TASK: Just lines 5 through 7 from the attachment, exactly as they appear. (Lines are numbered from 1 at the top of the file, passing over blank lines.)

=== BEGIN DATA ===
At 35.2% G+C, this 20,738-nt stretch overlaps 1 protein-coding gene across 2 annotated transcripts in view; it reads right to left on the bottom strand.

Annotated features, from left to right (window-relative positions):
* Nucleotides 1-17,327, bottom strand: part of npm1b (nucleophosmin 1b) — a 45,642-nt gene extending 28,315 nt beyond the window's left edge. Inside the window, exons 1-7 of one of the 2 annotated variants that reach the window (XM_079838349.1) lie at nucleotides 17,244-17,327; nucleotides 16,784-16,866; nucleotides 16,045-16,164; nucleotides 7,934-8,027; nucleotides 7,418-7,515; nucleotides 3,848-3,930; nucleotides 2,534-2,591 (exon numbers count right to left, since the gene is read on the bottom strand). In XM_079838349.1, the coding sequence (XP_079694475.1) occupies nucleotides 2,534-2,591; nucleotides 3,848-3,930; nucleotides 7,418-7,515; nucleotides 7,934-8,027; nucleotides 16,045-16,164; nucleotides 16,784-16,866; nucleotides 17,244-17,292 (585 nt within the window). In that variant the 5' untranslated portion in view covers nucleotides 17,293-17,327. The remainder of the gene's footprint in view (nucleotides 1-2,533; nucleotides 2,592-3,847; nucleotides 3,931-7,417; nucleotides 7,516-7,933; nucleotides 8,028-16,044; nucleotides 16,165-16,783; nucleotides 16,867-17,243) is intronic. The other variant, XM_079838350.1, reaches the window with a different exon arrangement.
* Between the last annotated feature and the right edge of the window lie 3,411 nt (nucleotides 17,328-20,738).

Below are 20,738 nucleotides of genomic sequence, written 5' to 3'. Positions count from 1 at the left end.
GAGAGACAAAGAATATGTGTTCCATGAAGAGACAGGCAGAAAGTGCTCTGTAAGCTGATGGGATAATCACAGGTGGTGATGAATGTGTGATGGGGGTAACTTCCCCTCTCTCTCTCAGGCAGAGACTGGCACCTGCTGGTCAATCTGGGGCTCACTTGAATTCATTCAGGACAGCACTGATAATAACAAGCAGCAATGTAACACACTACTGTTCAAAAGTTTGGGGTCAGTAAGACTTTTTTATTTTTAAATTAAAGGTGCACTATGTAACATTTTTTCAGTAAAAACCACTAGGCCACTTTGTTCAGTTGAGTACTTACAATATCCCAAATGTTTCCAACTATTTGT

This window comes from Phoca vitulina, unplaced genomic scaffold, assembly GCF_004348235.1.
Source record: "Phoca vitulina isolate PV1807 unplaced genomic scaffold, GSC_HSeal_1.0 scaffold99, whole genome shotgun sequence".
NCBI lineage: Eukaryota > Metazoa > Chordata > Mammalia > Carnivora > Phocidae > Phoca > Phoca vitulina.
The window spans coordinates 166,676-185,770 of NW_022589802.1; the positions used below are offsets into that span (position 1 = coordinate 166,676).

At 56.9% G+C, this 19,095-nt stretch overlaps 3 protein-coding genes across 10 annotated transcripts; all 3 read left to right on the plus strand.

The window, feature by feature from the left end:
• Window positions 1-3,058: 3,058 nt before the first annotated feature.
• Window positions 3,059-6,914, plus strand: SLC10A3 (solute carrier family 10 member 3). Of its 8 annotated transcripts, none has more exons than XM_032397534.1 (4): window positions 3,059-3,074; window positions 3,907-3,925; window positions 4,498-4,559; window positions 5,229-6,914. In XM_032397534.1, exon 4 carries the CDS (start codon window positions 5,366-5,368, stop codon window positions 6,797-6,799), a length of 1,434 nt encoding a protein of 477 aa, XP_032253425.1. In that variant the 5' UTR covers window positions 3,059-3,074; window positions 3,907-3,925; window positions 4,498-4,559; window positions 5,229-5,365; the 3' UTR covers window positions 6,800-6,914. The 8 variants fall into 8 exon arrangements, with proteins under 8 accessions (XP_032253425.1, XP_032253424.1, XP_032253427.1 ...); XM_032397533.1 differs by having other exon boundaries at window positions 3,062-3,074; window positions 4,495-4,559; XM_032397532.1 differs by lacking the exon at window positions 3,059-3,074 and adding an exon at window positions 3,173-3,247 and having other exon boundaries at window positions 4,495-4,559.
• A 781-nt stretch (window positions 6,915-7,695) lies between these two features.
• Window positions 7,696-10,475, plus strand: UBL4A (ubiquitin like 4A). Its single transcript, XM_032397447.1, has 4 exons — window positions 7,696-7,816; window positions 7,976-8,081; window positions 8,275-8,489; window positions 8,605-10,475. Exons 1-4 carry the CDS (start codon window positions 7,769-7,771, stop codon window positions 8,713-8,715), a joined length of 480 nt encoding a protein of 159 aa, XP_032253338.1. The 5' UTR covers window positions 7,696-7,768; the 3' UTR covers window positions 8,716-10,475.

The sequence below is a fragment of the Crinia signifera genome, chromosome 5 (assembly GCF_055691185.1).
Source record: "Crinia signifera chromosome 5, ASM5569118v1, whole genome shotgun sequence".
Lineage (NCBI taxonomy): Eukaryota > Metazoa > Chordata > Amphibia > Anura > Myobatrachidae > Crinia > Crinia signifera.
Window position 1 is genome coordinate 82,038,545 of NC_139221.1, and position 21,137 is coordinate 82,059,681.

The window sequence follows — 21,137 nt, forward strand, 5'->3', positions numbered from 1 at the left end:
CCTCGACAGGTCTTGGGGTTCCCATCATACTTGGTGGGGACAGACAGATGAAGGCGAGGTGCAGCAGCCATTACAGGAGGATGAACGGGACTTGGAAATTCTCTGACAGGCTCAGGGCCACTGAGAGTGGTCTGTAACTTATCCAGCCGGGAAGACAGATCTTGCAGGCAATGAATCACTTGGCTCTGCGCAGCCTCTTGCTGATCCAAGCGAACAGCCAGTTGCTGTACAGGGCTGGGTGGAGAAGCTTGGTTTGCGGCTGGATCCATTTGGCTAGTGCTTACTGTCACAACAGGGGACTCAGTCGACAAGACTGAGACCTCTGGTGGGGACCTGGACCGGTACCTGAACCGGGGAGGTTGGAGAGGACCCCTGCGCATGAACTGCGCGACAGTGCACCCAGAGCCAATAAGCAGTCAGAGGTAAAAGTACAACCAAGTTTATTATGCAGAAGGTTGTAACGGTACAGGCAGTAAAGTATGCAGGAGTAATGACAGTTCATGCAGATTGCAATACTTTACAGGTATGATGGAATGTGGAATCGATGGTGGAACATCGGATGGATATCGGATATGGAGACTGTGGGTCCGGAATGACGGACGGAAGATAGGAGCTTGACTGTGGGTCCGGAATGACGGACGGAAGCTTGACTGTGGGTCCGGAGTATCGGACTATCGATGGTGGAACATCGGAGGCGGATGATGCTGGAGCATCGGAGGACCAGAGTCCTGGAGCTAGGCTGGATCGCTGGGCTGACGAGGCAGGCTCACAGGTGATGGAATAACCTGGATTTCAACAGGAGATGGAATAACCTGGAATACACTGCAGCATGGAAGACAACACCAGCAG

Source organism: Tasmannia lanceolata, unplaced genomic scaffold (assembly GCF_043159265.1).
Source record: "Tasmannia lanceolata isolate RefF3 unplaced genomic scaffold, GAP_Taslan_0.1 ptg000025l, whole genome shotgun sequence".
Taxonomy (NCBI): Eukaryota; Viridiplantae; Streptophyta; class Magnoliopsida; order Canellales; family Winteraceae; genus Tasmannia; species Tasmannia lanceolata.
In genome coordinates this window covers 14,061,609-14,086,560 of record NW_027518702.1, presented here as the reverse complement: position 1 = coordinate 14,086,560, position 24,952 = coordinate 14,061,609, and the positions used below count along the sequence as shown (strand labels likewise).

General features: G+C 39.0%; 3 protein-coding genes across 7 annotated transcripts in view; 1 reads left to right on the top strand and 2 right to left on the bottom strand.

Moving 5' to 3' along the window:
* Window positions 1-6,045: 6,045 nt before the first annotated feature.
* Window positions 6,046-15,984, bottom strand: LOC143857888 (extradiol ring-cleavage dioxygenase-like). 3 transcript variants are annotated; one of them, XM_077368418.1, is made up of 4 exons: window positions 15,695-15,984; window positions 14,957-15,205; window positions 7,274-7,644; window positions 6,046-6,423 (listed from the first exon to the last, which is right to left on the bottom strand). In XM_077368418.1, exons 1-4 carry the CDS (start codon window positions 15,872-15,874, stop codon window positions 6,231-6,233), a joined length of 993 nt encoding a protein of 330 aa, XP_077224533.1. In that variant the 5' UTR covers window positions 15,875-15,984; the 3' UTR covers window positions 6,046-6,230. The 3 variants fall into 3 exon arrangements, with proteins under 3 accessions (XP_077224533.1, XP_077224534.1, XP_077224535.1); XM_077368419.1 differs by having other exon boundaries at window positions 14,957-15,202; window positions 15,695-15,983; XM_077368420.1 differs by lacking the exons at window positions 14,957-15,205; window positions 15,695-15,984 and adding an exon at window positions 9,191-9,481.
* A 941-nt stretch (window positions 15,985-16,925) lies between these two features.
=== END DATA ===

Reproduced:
Below are 20,738 nucleotides of genomic sequence, written 5' to 3'. Positions count from 1 at the left end.
GAGAGACAAAGAATATGTGTTCCATGAAGAGACAGGCAGAAAGTGCTCTGTAAGCTGATGGGATAATCACAGGTGGTGATGAATGTGTGATGGGGGTAACTTCCCCTCTCTCTCTCAGGCAGAGACTGGCACCTGCTGGTCAATCTGGGGCTCACTTGAATTCATTCAGGACAGCACTGATAATAACAAGCAGCAATGTAACACACTACTGTTCAAAAGTTTGGGGTCAGTAAGACTTTTTTATTTTTAAATTAAAGGTGCACTATGTAACATTTTTTCAGTAAAAACCACTAGGCCACTTTGTTCAGTTGAGTACTTACAATATCCCAAATGTTTCCAACTATTTGT

This window comes from Phoca vitulina, unplaced genomic scaffold, assembly GCF_004348235.1.